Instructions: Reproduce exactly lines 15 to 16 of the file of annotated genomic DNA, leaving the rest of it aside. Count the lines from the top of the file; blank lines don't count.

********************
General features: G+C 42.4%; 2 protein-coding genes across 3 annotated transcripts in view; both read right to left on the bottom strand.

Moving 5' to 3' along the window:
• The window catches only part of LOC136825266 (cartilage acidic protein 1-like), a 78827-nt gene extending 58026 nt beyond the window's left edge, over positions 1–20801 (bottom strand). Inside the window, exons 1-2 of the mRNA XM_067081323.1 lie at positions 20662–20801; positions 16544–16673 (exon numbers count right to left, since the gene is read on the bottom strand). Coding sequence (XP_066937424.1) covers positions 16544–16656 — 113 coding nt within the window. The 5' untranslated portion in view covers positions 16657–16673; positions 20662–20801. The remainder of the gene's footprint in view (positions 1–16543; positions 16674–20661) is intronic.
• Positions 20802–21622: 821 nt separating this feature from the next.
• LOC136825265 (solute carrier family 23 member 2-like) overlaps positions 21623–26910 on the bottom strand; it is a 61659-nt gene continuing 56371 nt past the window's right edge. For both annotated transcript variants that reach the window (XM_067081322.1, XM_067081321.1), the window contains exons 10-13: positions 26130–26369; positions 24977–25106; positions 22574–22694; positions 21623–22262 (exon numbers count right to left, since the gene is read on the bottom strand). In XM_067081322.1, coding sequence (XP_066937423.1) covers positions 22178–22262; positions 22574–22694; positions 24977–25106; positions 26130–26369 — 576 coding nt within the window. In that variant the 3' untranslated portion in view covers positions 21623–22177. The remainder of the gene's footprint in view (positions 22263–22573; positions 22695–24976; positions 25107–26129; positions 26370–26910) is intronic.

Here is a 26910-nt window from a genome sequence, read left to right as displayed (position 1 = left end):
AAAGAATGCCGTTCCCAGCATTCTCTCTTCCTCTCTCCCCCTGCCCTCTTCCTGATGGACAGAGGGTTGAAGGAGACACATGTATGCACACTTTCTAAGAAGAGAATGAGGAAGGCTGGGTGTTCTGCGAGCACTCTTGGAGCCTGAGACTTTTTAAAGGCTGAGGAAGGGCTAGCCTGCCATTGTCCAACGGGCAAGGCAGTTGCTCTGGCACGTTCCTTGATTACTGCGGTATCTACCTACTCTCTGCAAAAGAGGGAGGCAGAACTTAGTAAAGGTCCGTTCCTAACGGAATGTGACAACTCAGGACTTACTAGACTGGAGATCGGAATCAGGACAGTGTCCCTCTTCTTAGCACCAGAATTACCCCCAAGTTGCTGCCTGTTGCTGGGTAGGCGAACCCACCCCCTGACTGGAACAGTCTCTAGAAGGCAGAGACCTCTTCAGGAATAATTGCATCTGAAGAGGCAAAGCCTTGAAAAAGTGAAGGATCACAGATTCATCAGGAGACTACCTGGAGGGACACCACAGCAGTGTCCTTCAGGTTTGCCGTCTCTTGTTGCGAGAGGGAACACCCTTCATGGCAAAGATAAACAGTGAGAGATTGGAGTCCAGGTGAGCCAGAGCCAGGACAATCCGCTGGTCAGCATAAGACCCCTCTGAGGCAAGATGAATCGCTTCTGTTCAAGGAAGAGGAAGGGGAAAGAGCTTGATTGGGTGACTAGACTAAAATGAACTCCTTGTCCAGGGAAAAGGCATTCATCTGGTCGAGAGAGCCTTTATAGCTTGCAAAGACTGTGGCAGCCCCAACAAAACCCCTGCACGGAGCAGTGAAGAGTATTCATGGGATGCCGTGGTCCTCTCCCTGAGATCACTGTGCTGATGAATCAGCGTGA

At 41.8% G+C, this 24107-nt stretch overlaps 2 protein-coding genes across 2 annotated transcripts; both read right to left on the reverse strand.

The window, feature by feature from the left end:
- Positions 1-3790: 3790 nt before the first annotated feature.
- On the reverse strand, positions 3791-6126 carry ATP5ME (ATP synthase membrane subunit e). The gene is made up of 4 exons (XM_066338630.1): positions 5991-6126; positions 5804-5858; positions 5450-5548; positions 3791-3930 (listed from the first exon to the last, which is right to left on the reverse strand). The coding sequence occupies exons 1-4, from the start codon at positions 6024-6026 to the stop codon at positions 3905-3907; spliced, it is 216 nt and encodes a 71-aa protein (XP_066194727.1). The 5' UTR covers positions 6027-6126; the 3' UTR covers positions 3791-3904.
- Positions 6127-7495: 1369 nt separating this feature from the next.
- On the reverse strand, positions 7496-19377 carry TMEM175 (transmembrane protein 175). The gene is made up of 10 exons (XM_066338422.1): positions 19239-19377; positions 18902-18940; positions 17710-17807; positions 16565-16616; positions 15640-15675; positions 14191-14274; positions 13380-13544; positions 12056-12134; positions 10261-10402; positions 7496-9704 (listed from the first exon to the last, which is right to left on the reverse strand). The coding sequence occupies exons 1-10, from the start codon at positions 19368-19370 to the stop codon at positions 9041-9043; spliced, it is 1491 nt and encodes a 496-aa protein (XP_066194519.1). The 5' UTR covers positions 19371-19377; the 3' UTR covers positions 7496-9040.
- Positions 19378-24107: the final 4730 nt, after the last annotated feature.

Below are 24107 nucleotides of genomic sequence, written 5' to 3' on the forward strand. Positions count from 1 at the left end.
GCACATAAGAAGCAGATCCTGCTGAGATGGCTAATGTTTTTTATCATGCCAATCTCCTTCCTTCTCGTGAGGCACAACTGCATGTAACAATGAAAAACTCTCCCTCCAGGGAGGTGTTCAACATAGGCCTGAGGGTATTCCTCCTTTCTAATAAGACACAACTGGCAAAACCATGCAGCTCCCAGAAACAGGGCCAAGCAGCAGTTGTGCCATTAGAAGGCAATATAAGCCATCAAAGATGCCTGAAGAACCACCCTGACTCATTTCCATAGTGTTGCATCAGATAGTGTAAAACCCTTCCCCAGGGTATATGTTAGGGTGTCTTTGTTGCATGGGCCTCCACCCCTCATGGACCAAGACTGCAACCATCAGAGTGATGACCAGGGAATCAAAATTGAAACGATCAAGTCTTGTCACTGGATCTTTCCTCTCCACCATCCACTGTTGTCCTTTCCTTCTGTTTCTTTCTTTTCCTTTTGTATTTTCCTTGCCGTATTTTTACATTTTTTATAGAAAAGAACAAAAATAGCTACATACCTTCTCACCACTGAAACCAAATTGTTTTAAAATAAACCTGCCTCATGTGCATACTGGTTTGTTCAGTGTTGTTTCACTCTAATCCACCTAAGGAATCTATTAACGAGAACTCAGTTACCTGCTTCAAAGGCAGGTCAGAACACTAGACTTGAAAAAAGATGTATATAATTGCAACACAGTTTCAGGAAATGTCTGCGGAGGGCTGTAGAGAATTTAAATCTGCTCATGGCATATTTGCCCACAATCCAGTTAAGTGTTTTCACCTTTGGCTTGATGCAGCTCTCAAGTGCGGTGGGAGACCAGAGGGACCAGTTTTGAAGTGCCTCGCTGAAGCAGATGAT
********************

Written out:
Below are 24107 nucleotides of genomic sequence, written 5' to 3' on the forward strand. Positions count from 1 at the left end.
GCACATAAGAAGCAGATCCTGCTGAGATGGCTAATGTTTTTTATCATGCCAATCTCCTTCCTTCTCGTGAGGCACAACTGCATGTAACAATGAAAAACTCTCCCTCCAGGGAGGTGTTCAACATAGGCCTGAGGGTATTCCTCCTTTCTAATAAGACACAACTGGCAAAACCATGCAGCTCCCAGAAACAGGGCCAAGCAGCAGTTGTGCCATTAGAAGGCAATATAAGCCATCAAAGATGCCTGAAGAACCACCCTGACTCATTTCCATAGTGTTGCATCAGATAGTGTAAAACCCTTCCCCAGGGTATATGTTAGGGTGTCTTTGTTGCATGGGCCTCCACCCCTCATGGACCAAGACTGCAACCATCAGAGTGATGACCAGGGAATCAAAATTGAAACGATCAAGTCTTGTCACTGGATCTTTCCTCTCCACCATCCACTGTTGTCCTTTCCTTCTGTTTCTTTCTTTTCCTTTTGTATTTTCCTTGCCGTATTTTTACATTTTTTATAGAAAAGAACAAAAATAGCTACATACCTTCTCACCACTGAAACCAAATTGTTTTAAAATAAACCTGCCTCATGTGCATACTGGTTTGTTCAGTGTTGTTTCACTCTAATCCACCTAAGGAATCTATTAACGAGAACTCAGTTACCTGCTTCAAAGGCAGGTCAGAACACTAGACTTGAAAAAAGATGTATATAATTGCAACACAGTTTCAGGAAATGTCTGCGGAGGGCTGTAGAGAATTTAAATCTGCTCATGGCATATTTGCCCACAATCCAGTTAAGTGTTTTCACCTTTGGCTTGATGCAGCTCTCAAGTGCGGTGGGAGACCAGAGGGACCAGTTTTGAAGTGCCTCGCTGAAGCAGATGAT